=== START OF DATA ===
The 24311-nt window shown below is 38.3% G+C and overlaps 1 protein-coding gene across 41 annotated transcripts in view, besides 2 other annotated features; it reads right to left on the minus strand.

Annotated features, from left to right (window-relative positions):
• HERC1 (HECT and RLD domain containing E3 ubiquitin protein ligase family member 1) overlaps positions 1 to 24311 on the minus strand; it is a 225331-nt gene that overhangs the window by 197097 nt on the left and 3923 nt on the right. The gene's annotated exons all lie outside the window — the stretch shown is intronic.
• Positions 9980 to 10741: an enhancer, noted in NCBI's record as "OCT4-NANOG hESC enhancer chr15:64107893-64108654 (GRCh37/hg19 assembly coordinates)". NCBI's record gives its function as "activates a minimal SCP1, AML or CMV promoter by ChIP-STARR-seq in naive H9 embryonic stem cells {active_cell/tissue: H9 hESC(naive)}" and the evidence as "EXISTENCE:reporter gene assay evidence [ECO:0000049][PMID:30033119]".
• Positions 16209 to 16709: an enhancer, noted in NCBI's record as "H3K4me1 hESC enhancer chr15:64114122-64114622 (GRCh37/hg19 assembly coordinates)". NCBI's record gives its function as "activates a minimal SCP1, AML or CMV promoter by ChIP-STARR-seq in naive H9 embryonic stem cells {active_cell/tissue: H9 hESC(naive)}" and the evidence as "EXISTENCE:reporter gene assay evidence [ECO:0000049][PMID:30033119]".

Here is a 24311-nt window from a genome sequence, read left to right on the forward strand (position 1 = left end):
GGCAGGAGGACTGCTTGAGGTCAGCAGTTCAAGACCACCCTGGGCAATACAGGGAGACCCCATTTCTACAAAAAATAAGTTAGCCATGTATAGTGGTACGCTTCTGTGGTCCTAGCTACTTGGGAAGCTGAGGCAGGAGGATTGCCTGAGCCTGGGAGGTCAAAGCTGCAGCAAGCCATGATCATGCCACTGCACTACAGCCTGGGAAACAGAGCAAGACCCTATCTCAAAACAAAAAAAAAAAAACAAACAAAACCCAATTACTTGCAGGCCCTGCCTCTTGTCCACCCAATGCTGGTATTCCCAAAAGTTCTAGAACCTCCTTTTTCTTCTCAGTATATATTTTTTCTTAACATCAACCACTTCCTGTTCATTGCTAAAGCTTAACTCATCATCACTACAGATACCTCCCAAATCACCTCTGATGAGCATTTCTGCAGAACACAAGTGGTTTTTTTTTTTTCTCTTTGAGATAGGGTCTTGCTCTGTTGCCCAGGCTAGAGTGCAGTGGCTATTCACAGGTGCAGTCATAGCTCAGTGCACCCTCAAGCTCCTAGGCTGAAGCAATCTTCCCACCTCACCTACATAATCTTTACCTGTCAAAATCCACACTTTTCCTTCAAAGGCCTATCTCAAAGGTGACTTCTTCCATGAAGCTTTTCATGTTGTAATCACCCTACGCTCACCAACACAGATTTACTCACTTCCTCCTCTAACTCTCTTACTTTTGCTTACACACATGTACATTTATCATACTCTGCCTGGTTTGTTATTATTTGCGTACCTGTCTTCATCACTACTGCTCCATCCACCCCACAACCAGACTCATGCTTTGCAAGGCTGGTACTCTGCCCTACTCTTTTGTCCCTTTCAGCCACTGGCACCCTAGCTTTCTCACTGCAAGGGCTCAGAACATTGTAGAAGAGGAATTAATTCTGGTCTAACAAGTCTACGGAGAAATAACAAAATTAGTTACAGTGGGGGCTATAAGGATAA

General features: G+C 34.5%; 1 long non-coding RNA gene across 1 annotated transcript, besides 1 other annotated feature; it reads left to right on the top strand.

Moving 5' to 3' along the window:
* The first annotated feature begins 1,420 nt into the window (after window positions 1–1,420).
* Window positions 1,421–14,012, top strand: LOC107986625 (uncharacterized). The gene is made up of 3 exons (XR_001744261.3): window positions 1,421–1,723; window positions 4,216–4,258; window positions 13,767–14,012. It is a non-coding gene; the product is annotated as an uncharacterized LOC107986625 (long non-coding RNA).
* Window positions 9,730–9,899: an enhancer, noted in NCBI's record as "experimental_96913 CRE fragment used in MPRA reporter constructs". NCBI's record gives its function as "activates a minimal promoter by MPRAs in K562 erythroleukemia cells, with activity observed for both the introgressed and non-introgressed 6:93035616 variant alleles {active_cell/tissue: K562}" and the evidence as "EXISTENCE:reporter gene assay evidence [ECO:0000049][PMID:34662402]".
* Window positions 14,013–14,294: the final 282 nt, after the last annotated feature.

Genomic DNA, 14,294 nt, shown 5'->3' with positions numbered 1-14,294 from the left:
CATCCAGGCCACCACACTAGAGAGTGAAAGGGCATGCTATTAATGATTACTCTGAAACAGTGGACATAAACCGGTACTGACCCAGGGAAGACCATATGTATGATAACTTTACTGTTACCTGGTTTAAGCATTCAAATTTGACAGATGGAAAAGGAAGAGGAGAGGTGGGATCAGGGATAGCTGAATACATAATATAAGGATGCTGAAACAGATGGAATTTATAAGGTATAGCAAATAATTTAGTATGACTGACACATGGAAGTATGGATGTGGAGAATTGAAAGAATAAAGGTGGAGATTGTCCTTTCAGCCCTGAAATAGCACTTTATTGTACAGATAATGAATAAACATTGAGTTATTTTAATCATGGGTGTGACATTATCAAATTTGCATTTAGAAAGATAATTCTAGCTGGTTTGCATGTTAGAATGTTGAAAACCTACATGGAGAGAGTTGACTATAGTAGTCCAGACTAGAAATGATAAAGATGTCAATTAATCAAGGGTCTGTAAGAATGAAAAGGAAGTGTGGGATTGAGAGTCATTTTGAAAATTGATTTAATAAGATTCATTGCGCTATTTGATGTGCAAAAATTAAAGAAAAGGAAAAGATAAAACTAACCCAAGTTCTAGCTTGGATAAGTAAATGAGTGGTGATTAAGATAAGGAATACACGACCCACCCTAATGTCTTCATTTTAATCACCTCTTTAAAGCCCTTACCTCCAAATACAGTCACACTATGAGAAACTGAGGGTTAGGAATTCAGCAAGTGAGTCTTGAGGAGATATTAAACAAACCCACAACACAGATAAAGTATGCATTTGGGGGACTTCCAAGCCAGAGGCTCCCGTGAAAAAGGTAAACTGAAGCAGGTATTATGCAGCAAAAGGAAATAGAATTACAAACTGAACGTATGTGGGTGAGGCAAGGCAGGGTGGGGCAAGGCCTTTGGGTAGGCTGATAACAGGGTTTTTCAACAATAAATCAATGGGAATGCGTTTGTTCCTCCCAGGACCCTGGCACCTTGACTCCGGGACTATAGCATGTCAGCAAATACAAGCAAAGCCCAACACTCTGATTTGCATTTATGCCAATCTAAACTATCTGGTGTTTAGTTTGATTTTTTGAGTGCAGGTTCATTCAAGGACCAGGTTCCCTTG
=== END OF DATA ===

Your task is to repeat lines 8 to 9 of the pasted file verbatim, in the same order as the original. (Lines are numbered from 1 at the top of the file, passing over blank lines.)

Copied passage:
General features: G+C 34.5%; 1 long non-coding RNA gene across 1 annotated transcript, besides 1 other annotated feature; it reads left to right on the top strand.

Moving 5' to 3' along the window: